At Nature’s Packaging we have been celebrating this March as Women’s History Month. Women provide so many unique perspectives and skills in this industry that it is absolutely true to say that we would not be where we are as a group, were it not for the wonderful women of the pallet industry.
An interesting aspect of the pallet industry is that it is still pre-dominantly comprised of family businesses. Of course, we have witnessed many instances of consolidation in the past year, but the playbook in consolidation seems to be to keep the core in place and add in resources where needed.
Family businesses involve women in many parts of the enterprise. These duties include everything from ownership, to administration, to operations, to working the repair line. In all respects, the acumen, knowledge, and experience that women bring to the business and to this industry enriches the relationships with peers, customers, and partners alike.
It has been referenced by others in the pallet industry that women bring a more developed sense of emotional intelligence (EQ) to their relationships. That observation may be anecdotal, but it can also be true. The bottom line is that women are just as good or better in a lot of areas of business, including running them.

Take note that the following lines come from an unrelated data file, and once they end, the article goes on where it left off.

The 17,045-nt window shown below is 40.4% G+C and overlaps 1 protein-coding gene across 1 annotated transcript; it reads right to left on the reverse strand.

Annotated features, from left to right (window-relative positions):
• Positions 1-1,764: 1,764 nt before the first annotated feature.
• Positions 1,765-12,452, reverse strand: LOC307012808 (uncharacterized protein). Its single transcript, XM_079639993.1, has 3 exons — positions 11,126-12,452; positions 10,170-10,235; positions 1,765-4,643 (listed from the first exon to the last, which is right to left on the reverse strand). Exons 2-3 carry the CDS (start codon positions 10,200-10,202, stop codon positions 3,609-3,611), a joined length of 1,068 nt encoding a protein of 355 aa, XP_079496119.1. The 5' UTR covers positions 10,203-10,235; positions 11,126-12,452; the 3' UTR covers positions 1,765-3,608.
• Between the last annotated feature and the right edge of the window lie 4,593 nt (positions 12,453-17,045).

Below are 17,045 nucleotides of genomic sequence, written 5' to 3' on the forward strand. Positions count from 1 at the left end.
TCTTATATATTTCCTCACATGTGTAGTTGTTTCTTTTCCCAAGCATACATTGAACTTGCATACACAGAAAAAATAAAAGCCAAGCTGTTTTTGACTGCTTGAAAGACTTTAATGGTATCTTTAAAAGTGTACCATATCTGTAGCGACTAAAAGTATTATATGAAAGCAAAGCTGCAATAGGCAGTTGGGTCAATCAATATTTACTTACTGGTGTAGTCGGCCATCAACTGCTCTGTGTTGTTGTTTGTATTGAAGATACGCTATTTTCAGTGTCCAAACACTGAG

The National Wooden Pallet and Container Association (NWPCA) elected its first woman chairperson in 1998 (Susan Larson). It has been 24 years, but Carolyn Beach now steps into the role of Chair of the Board of Directors. Her voice and perspective are a welcome addition to the leadership roles that women are stepping into more and more within this industry. The Western Pallet Association (WPA) and the Canadian Wooden Pallet and Container Association (CWPCA) also include women in various committee and leadership positions as well.
However, as an industry we need to do more. There have been events, both online and in-person, where women have an opportunity to come together to discuss their experiences in the industry. How do we, as an industry altogether, recruit more women into the leadership roles that are so important to our associations?
Perhaps there should be more circumstances where women can come together, whether it be a live event for women only at one of our national conferences, or a regular meeting group (online or in-person). These types of regular activities will surely advance the industry by letting women know that their voices are integral to the fabric of our collective success. We have nothing to lose and everything to gain by taking action.